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Sunday, 9 December 2018

Writing a Report, Sending Out a Message? Keep It Short and Simple!

There is a story about a woman whose husband was just about to make a speech at an important dinner, when she passed a note to him that just read:

KISS!”

A friend who saw the note commented that it was a very sweet and supportive thing to do whereupon the woman snapped:

Don’t kid yourself – it means Keep It Short, Stupid!”

There is a case for an amended version in business which is still KISS but this time it can be construed as:

“Keep It Short and Simple”

There is far too much complexity in our lives in just about every sense and we do tend to take that complexity into the workplace (and back home again if truth be told).

For example and many long years I have been propounding the concept of the Five Line P&L which looks like this:

         Sales
         -Cost of Sales
         = Gross Profit
         -Fixed Costs
         =Net Profit

Simple, and tells you pretty well all that you need to know about the profitability of the business.  Drill down a little and see that Sales comprise a combination of volume and price, while Cost of Sales is generally a mix of direct labour and materials plus stock if appropriate.  All of that information can enable the leader to take action without necessarily micro-managing the situation

I recall a Finance Director who became rather tired of sending out enormous and completely comprehensive monthly management accounts to around six regional Managing Directors, so he sent a marker pen with one set of accounts and asked the MDsto mark the places in the accounts that they found of value.

The result was that he subsequently sent out management accounts on two pages with the offer to drill down if anyone wanted it.

Take a look at some of your emails, letters, memos, reports and so on, and ask yourself: What is of true value in this to the reader and what is frankly extraneous padding, commonly known as “stuff”.?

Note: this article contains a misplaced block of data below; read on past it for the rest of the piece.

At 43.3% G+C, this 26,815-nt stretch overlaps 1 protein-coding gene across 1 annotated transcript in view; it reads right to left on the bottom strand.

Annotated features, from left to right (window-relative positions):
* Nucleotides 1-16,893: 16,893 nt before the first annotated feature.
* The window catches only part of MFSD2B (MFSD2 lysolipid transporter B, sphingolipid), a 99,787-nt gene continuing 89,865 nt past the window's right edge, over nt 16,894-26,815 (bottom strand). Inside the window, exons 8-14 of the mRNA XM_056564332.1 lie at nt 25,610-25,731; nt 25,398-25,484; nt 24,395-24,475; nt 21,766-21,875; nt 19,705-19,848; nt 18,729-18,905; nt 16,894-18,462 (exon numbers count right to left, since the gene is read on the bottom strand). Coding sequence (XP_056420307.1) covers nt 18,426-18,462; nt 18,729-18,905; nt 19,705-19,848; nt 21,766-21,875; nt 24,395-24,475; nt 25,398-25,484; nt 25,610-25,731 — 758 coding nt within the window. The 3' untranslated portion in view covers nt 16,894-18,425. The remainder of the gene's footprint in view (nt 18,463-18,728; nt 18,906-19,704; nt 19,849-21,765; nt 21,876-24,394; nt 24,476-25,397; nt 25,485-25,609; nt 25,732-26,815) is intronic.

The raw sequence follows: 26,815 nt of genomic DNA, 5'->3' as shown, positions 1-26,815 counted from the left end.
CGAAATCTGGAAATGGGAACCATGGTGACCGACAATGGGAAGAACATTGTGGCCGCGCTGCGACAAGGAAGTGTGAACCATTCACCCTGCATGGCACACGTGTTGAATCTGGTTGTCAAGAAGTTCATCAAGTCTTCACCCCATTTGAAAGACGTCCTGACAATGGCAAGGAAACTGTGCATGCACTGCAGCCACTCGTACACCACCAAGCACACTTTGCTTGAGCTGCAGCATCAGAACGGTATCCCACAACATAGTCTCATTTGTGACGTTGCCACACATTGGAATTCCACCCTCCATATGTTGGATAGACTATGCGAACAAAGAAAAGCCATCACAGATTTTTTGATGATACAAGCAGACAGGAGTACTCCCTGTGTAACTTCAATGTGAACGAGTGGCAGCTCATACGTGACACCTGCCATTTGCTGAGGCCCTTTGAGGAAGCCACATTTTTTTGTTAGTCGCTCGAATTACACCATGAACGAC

When I was producing 250 page market research studies, I used to start off with an Executive Summary of no more than two pages and bullet points that listed the salient findings of the study, all the relevant backup detail being included in the body of the report.  If anyone wanted to see them then all they had to do was drill down and there it was.  It didn’t, however clutter the situation by expecting everyone to read everything.

We waste an inordinate amount of time and effort in producing epics of such stunning complexity that only have the effect of engendering glazed eyes in the reader.  Our attention span is no more than a few seconds before boredom sets in – not a good thing but it is realism.

It isn’t patronising to keep your communication short and simple.  It is realistic and just means that the reader is more likely to take action and not expire from boredom from the resultant inactivity.  Even worse, complexity can lead to interminable discussion and argument neither of which are conducive to useful and productive action. 

Perhaps I should have read through this epic and used KISS rather more.


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Sunday, 2 December 2018

Shall I or Shan’t I? It Is All a Matter of Conscious Choice!

From time to time someone says something and you realise that it has significant resonance and, gratefully, for me is a topic for the blog.